Date of this Version
Hill, Michael R. 2007. “The Gunman in Blacksburg.” Remarks delivered to my students in SOCI 101, Introduction to Sociology, University of Nebraska-Lincoln, April 18, 2007, and published electronically on the Democracy Project website sponsored by Indiana University South Bend.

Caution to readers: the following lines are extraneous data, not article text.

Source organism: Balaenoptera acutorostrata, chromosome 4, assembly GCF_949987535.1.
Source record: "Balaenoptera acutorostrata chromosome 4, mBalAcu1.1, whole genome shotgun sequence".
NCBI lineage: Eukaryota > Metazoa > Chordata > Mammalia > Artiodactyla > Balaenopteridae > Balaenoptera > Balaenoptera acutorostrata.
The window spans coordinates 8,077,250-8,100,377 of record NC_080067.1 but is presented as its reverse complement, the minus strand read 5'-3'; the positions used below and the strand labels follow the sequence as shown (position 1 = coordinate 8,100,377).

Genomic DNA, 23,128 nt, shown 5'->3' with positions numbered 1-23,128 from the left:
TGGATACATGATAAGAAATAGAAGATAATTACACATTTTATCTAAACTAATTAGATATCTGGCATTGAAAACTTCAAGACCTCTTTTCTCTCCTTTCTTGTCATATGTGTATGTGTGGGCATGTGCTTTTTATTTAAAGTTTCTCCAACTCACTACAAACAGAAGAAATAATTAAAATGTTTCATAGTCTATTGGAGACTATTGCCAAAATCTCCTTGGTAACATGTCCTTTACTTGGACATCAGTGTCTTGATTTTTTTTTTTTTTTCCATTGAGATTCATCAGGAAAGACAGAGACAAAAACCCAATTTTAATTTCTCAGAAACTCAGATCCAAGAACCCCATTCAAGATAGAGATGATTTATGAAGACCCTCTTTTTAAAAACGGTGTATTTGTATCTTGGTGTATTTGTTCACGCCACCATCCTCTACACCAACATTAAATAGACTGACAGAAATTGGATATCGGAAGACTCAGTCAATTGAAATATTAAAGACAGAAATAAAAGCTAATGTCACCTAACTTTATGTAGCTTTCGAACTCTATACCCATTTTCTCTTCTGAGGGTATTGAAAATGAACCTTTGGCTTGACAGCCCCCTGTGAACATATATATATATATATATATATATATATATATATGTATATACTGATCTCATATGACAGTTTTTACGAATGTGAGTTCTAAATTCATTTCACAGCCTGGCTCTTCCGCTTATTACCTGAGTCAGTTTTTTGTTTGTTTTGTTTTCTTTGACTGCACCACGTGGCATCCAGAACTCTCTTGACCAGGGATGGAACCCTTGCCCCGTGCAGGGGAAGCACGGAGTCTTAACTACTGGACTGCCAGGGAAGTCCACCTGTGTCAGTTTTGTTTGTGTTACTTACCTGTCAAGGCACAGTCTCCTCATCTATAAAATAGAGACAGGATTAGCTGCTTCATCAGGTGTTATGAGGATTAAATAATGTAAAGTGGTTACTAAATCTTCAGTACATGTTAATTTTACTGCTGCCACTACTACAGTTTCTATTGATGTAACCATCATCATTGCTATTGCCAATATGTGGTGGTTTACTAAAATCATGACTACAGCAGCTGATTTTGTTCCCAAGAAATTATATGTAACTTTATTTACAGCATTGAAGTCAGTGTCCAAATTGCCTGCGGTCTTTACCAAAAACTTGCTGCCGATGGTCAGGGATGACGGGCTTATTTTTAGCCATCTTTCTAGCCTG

TWODAYSAGO, on Monday morning, April 16, while this class was in session, a lethal, hypermodern tragedy was unfolding on the campus of Virginia Polytechnic Institute, more commonly known today as Virginia Tech. The precise details of the deadly episode in Blacksburg are still preliminary and will undoubtedly be clarified in the coming days. What we do know is that a disturbed young man, a fully-credentialed college senior, shot and killed some thirty persons—black and white, classmates and instructors—and seriously wounded dozens more. He then took his own life. The shooter employed small, industrially-produced, rapid-firing handguns. It was an horrific happening, a guided doing of the most awful and perverse kind, a grizzly and exploitive fabrication wherein dozens of unwitting and unwilling victims suddenly faced the unthinkable consequences of the vulnerabilities we all share as embodied humans.